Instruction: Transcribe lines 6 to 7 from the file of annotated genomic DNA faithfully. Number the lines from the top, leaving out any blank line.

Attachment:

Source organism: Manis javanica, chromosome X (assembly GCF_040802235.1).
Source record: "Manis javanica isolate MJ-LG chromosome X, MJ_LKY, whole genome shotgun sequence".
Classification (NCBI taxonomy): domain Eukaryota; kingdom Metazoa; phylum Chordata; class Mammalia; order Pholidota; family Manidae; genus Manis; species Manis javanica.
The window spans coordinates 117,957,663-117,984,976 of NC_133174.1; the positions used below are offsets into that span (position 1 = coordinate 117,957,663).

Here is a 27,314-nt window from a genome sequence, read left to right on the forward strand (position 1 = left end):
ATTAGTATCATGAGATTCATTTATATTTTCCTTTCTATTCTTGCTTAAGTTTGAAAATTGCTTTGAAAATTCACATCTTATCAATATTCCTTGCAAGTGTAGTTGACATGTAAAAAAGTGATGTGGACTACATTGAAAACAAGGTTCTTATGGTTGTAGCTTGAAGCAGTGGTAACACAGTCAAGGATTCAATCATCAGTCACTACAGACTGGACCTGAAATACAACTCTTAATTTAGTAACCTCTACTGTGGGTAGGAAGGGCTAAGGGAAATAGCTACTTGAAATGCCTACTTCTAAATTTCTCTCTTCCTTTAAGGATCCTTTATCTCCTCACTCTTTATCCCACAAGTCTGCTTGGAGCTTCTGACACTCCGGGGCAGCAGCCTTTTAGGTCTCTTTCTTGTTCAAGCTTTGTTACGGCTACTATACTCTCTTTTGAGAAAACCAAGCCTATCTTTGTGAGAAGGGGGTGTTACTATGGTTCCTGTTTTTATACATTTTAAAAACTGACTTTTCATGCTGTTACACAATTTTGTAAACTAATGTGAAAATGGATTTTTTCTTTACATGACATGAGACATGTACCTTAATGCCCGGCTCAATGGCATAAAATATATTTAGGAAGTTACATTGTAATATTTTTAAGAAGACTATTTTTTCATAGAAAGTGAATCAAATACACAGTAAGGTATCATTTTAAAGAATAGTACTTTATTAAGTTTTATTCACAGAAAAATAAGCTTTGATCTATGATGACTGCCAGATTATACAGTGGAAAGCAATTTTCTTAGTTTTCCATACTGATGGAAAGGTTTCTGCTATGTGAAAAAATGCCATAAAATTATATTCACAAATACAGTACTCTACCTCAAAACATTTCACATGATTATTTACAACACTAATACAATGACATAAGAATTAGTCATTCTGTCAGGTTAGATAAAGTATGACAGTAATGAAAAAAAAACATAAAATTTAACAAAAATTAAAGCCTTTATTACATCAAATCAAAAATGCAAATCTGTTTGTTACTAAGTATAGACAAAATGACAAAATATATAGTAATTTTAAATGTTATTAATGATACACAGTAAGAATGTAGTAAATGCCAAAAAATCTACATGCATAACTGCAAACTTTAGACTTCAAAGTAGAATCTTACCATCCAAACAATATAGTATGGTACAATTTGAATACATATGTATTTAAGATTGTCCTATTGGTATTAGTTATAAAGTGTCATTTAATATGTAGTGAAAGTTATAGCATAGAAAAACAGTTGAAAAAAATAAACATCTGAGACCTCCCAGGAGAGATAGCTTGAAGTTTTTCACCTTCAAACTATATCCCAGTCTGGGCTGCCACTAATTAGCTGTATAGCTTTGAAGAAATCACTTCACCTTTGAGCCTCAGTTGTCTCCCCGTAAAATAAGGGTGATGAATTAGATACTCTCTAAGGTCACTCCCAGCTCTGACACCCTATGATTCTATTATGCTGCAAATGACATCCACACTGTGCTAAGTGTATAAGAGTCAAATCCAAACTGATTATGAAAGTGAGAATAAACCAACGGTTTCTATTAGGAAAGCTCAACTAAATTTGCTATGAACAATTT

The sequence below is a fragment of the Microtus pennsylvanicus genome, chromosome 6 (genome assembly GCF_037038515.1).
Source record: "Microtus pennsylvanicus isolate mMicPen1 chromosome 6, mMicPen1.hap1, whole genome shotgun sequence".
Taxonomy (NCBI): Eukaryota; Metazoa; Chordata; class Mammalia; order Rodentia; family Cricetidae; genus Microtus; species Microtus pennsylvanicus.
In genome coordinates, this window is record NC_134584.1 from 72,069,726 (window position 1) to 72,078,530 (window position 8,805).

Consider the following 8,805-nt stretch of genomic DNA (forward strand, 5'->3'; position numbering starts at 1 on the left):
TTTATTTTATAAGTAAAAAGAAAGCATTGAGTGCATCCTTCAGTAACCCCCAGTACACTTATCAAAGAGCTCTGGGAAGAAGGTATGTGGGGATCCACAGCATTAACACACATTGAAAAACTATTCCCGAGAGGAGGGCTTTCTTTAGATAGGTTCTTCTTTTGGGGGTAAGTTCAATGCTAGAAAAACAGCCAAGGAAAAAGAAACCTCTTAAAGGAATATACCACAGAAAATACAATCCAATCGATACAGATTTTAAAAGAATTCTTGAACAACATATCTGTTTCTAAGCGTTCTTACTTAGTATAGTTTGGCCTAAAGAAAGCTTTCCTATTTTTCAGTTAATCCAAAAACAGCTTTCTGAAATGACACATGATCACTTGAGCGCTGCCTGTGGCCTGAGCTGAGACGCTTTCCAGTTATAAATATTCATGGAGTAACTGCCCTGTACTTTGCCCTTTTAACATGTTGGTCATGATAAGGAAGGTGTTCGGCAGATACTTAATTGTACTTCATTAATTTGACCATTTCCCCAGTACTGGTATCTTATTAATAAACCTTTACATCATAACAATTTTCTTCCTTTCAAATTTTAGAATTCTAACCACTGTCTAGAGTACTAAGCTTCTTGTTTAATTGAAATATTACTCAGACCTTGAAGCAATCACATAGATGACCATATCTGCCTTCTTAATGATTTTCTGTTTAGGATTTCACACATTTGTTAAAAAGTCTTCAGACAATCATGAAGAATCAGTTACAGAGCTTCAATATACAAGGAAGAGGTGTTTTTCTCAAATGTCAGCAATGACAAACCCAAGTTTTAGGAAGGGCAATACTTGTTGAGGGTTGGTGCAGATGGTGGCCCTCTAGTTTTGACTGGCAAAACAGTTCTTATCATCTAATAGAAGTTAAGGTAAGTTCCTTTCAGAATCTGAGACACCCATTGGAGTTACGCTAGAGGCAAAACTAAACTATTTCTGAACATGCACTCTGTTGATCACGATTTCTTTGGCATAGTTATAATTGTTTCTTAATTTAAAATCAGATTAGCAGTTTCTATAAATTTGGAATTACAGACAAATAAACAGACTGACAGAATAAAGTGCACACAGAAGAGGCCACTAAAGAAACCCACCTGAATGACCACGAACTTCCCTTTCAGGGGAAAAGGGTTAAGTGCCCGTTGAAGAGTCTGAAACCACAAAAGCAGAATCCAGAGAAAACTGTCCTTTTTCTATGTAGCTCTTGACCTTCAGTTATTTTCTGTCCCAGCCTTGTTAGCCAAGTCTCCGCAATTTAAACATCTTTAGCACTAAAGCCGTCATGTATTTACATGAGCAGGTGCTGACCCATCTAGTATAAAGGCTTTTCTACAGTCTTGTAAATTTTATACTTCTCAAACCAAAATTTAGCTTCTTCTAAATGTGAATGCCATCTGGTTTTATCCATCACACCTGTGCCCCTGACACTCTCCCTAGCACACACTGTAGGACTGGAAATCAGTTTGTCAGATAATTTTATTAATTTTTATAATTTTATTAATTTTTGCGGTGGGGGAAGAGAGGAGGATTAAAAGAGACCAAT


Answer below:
ATTAGTATCATGAGATTCATTTATATTTTCCTTTCTATTCTTGCTTAAGTTTGAAAATTGCTTTGAAAATTCACATCTTATCAATATTCCTTGCAAGTGTAGTTGACATGTAAAAAAGTGATGTGGACTACATTGAAAACAAGGTTCTTATGGTTGTAGCTTGAAGCAGTGGTAACACAGTCAAGGATTCAATCATCAGTCACTACAGACTGGACCTGAAATACAACTCTTAATTTAGTAACCTCTACTGTGGGTAGGAAGGGCTAAGGGAAATAGCTACTTGAAATGCCTACTTCTAAATTTCTCTCTTCCTTTAAGGATCCTTTATCTCCTCACTCTTTATCCCACAAGTCTGCTTGGAGCTTCTGACACTCCGGGGCAGCAGCCTTTTAGGTCTCTTTCTTGTTCAAGCTTTGTTACGGCTACTATACTCTCTTTTGAGAAAACCAAGCCTATCTTTGTGAGAAGGGGGTGTTACTATGGTTCCTGTTTTTATACATTTTAAAAACTGACTTTTCATGCTGTTACACAATTTTGTAAACTAATGTGAAAATGGATTTTTTCTTTACATGACATGAGACATGTACCTTAATGCCCGGCTCAATGGCATAAAATATATTTAGGAAGTTACATTGTAATATTTTTAAGAAGACTATTTTTTCATAGAAAGTGAATCAAATACACAGTAAGGTATCATTTTAAAGAATAGTACTTTATTAAGTTTTATTCACAGAAAAATAAGCTTTGATCTATGATGACTGCCAGATTATACAGTGGAAAGCAATTTTCTTAGTTTTCCATACTGATGGAAAGGTTTCTGCTATGTGAAAAAATGCCATAAAATTATATTCACAAATACAGTACTCTACCTCAAAACATTTCACATGATTATTTACAACACTAATACAATGACATAAGAATTAGTCATTCTGTCAGGTTAGATAAAGTATGACAGTAATGAAAAAAAAACATAAAATTTAACAAAAATTAAAGCCTTTATTACATCAAATCAAAAATGCAAATCTGTTTGTTACTAAGTATAGACAAAATGACAAAATATATAGTAATTTTAAATGTTATTAATGATACACAGTAAGAATGTAGTAAATGCCAAAAAATCTACATGCATAACTGCAAACTTTAGACTTCAAAGTAGAATCTTACCATCCAAACAATATAGTATGGTACAATTTGAATACATATGTATTTAAGATTGTCCTATTGGTATTAGTTATAAAGTGTCATTTAATATGTAGTGAAAGTTATAGCATAGAAAAACAGTTGAAAAAAATAAACATCTGAGACCTCCCAGGAGAGATAGCTTGAAGTTTTTCACCTTCAAACTATATCCCAGTCTGGGCTGCCACTAATTAGCTGTATAGCTTTGAAGAAATCACTTCACCTTTGAGCCTCAGTTGTCTCCCCGTAAAATAAGGGTGATGAATTAGATACTCTCTAAGGTCACTCCCAGCTCTGACACCCTATGATTCTATTATGCTGCAAATGACATCCACACTGTGCTAAGTGTATAAGAGTCAAATCCAAACTGATTATGAAAGTGAGAATAAACCAACGGTTTCTATTAGGAAAGCTCAACTAAATTTGCTATGAACAATTT

The sequence below is a fragment of the Microtus pennsylvanicus genome, chromosome 6 (genome assembly GCF_037038515.1).